But first, here's Francis:
..."poverty is at the center of the Gospel. Preaching about poverty is at the center of Jesus’ message: ‘Blessed are the poor’ is the first of the Beatitudes.”....Francis only gets a 50% mark for his quotation. He fails.
The actual text?
Blessed are the poor in spirit, for they shall inherit the earth.There is a world of difference. Being 'poor in spirit' is an act of the will. Therefore, one with the fortune of Croesus could be "poor in spirit." In contrast, being "poor" is usually NOT an act of the will--and in fact, some who are "poor" are not "poor in spirit."
Being 'poor in spirit' necessarily involves charity; it is a recognition that the highest and best use of possessions is 'for others.' That is not a mandate that one gives away all one's goods; remember that Jesus "loved" the young man who sought perfection despite the fact that the young man would not give away all he had. What being 'poor in spirit' means is being able to distinguish 'wants' from 'needs.' One may want a Rolls-Royce Silver Cloud, but the need is for a Ford Taurus. Big diff.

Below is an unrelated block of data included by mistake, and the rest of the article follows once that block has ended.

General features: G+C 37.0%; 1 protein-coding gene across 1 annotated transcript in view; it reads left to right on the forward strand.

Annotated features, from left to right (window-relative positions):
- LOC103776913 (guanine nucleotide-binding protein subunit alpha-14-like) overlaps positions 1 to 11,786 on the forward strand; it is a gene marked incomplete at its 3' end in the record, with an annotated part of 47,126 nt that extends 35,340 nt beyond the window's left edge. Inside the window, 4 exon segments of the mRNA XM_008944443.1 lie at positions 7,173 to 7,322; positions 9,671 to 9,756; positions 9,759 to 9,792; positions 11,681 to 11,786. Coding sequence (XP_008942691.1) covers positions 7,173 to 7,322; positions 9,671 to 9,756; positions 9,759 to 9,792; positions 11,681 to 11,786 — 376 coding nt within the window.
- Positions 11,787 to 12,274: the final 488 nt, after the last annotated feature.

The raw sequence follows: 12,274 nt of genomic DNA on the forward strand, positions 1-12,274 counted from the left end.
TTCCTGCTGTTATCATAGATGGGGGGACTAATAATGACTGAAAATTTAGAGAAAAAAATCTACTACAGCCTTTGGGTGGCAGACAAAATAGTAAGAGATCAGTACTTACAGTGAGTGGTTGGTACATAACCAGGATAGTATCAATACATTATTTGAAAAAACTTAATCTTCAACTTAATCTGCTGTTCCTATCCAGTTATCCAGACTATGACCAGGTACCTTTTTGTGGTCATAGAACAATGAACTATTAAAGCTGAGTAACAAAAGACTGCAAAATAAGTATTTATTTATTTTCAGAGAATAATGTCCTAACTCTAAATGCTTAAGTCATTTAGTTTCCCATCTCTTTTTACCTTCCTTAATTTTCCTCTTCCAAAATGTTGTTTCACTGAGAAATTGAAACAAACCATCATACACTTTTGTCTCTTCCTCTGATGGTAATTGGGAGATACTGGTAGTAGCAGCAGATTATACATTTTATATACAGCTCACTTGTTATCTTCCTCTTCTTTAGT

Now then, as to irony....
Go around your Diocese and ask each church musician whether they are 1099 or W-2, and if W-2, how much their Diocese will pay them in pension dollars at their retirement.
Go ahead. We'll wait.
See what I mean......Irony??
What a dipstick.
As the only choir director for my mid-sized parish which offers music at Mass twice/month there's neither 1099 nor W-2 because I've been paid nothing since I formed the choir 12 years ago. My son who is the only organist plays about 4 to 6 Masses/month. He too is unpaid. We're just thankful that we can provide a little Latin chant & other traditional music at our rather Modernist Novus Ordo parish! We are working on being "poor in spirit"!
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